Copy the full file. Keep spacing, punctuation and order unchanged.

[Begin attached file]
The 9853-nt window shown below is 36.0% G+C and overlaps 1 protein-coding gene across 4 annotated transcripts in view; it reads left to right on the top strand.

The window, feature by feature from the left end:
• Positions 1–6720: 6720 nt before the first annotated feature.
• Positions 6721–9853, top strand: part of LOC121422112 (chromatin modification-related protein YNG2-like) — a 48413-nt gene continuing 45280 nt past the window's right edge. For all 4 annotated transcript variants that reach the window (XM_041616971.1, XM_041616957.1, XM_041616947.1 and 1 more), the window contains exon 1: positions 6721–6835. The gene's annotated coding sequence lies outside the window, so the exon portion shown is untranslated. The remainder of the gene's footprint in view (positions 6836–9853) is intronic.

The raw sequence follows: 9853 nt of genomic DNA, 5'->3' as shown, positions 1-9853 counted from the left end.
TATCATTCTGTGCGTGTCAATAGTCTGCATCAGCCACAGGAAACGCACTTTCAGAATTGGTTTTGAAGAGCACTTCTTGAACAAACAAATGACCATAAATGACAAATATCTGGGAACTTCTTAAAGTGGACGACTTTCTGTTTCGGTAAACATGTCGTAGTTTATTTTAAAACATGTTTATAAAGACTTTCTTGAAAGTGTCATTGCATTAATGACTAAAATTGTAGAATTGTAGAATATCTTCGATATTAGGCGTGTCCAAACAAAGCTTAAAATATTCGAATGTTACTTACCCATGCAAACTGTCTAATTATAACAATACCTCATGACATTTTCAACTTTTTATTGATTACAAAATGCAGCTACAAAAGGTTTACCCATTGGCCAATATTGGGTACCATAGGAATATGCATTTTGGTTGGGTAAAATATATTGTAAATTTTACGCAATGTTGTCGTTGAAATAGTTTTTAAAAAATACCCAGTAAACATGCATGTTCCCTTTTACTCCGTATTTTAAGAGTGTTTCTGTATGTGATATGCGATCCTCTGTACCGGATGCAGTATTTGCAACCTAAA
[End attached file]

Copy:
The 9853-nt window shown below is 36.0% G+C and overlaps 1 protein-coding gene across 4 annotated transcripts in view; it reads left to right on the top strand.

The window, feature by feature from the left end:
• Positions 1–6720: 6720 nt before the first annotated feature.
• Positions 6721–9853, top strand: part of LOC121422112 (chromatin modification-related protein YNG2-like) — a 48413-nt gene continuing 45280 nt past the window's right edge. For all 4 annotated transcript variants that reach the window (XM_041616971.1, XM_041616957.1, XM_041616947.1 and 1 more), the window contains exon 1: positions 6721–6835. The gene's annotated coding sequence lies outside the window, so the exon portion shown is untranslated. The remainder of the gene's footprint in view (positions 6836–9853) is intronic.

The raw sequence follows: 9853 nt of genomic DNA, 5'->3' as shown, positions 1-9853 counted from the left end.
TATCATTCTGTGCGTGTCAATAGTCTGCATCAGCCACAGGAAACGCACTTTCAGAATTGGTTTTGAAGAGCACTTCTTGAACAAACAAATGACCATAAATGACAAATATCTGGGAACTTCTTAAAGTGGACGACTTTCTGTTTCGGTAAACATGTCGTAGTTTATTTTAAAACATGTTTATAAAGACTTTCTTGAAAGTGTCATTGCATTAATGACTAAAATTGTAGAATTGTAGAATATCTTCGATATTAGGCGTGTCCAAACAAAGCTTAAAATATTCGAATGTTACTTACCCATGCAAACTGTCTAATTATAACAATACCTCATGACATTTTCAACTTTTTATTGATTACAAAATGCAGCTACAAAAGGTTTACCCATTGGCCAATATTGGGTACCATAGGAATATGCATTTTGGTTGGGTAAAATATATTGTAAATTTTACGCAATGTTGTCGTTGAAATAGTTTTTAAAAAATACCCAGTAAACATGCATGTTCCCTTTTACTCCGTATTTTAAGAGTGTTTCTGTATGTGATATGCGATCCTCTGTACCGGATGCAGTATTTGCAACCTAAA